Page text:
Two years ago I got a wonderful HTC Android smartphone, but last year I decided to cancel the subscription and went back to my old cellphone. My old phone has better sound and is much easier to answer, hang up, and dial than the HTC phone or indeed any other smartphone I've tried. I rarely play mobile games, and I'm never without something to read on the subway — I almost always have a programming manual or piece of non-fiction in my pack, and for that matter I still get the Wall Street Journal in paper (it comes free with an academic on-line subscription). I was glad to save \$60 a month in connectivity fees, and I haven't minded using the Android only offline or occasionally with WiFi. My Verizon Wireless cellphone plan is \$30 a month for 100 minutes and 250 text messages, and these days I never exceed the quota.
A few weeks ago I was headed to a breakfast meeting on Bond Street. Google Maps, to which I turned the night before, gave me its always reliable and accurate map and travel times, and I arrived at the Hoyt Street Station in Brooklyn and walked to the address on Bond St. in about two minutes.
No one was there. There was also no café there. I then remembered that there was a Bond St. in New York, too, but couldn't recall exactly where. The woman in the subway booth had never heard of it. Time was short. I knew this Bond St. was in lower Manhattan somewhere, but getting from Brooklyn to near an imprecisely known New York neighborhood by subway involves a certain amount of intelligent gambling. I took the train back to 14th St. and 7th Avenue, but various people working at that station hadn't heard of Bond St., New York, either. They also had no suggestion as to how I might find it. In the old days, the people in the subway booths and the track workers seemed to know every street in the city, but apparently those days are gone.
Passing strangers also knew only of the Brooklyn Bond St. I went out of the station for a cell phone signal and called the MTA's help line, which is entirely automated now. It put me on hold after failing to understand my instructions. After ten minutes, it directed me to look on the internet, which of course I couldn't do, and then hung up.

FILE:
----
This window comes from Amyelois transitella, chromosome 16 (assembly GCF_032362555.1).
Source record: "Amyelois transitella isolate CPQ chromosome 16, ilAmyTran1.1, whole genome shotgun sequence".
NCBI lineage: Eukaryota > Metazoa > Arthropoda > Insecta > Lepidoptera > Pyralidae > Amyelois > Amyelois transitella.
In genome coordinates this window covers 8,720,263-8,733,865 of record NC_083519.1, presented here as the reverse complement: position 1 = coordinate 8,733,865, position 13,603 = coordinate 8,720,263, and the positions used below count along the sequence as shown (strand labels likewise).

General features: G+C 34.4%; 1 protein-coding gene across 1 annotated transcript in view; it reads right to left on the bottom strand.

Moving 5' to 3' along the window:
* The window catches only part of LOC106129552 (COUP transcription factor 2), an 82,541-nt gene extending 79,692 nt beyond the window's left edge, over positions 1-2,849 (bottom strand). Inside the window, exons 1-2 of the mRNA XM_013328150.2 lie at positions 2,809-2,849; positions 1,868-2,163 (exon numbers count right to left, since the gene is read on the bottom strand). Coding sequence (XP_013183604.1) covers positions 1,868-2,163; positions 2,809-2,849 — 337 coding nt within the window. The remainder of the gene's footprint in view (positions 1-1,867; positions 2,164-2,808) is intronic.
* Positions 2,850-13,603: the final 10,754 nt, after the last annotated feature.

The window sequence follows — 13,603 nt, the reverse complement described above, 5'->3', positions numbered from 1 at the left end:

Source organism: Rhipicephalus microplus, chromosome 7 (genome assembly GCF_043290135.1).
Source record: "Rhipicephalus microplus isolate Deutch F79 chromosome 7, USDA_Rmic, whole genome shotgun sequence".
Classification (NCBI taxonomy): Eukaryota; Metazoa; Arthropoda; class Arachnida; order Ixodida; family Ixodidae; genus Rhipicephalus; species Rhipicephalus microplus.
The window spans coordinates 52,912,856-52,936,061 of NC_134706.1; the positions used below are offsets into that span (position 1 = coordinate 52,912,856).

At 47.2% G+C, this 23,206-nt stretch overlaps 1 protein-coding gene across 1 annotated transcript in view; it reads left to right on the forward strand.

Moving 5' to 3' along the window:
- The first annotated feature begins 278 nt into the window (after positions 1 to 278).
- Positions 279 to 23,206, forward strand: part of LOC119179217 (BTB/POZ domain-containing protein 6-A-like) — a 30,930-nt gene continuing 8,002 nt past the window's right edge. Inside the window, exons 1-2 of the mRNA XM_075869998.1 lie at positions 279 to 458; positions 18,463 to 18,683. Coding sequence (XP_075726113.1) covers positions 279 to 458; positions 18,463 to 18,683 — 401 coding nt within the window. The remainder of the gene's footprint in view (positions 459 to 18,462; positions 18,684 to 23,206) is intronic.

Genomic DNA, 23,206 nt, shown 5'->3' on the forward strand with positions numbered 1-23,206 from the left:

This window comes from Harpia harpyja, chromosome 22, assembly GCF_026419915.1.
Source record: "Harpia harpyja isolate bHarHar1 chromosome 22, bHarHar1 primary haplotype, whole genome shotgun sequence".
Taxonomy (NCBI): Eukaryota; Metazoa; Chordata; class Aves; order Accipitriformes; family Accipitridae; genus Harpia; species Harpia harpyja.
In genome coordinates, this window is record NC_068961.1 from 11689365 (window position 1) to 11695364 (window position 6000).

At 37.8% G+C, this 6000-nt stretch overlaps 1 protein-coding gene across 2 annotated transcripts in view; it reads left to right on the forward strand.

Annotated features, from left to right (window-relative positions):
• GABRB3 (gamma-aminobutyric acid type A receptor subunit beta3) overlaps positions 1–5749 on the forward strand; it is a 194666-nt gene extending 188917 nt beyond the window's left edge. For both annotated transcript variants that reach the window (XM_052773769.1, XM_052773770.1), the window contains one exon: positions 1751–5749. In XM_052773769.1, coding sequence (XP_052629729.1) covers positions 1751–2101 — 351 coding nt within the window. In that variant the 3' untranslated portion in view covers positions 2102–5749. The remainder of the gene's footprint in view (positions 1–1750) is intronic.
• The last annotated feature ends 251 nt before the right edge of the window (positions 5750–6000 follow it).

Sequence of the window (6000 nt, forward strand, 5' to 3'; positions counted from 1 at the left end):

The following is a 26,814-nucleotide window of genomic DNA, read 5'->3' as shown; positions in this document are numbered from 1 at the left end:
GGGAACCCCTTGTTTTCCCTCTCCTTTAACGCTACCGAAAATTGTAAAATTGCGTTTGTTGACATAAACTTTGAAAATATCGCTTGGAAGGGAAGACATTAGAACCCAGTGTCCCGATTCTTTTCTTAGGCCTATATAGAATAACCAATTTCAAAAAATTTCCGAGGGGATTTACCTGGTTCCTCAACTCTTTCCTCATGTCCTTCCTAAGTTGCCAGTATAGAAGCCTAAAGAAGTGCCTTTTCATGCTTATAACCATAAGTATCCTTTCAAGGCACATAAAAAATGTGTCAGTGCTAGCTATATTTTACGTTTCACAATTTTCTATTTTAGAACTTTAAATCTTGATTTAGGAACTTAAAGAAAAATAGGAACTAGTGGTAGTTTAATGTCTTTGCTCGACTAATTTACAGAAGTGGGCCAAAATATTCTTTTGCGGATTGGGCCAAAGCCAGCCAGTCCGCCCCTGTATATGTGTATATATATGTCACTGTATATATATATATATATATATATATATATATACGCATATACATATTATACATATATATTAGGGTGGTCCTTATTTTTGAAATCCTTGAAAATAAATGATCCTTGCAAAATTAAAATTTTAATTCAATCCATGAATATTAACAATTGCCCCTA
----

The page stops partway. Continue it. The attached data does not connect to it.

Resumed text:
Finally, a young man with a smartphone took 30 seconds out of his day and found Bond Street for me. Of course! It's one block below Great Jones Street on either side of Lafayette! I cross it on nearly every walk I take to Chinatown, and am always in a good mood when I do because the name Great Jones Street always makes me happy. I hustled there on foot — the man with the smartphone was amazed that I didn't want to go by subway, but that would have been much more complicated. I made it to the breakfast gathering an hour late, but still in time to meet a most interesting person. I had the sense that my persistence in getting to my destination was an omen of gaining a worthwhile acquaintanceship.
It's clear that without some sort of connectivity, I cannot make up for the erosion of public intellectual infrastructure that is now normal in the city. Many people just don't hold the same amount of information in the brains that they — that all of us — used to. Of course, subway workers still can't necessarily use their smartphones underground, and as a result they have much less information than even ordinary passengers do when we stand near the exits. These days I don't travel all that much to unfamiliar places, and having a smartphone or connected tablet is still not as urgent for me as it was a few years ago, but I have the sensation that that will change soon.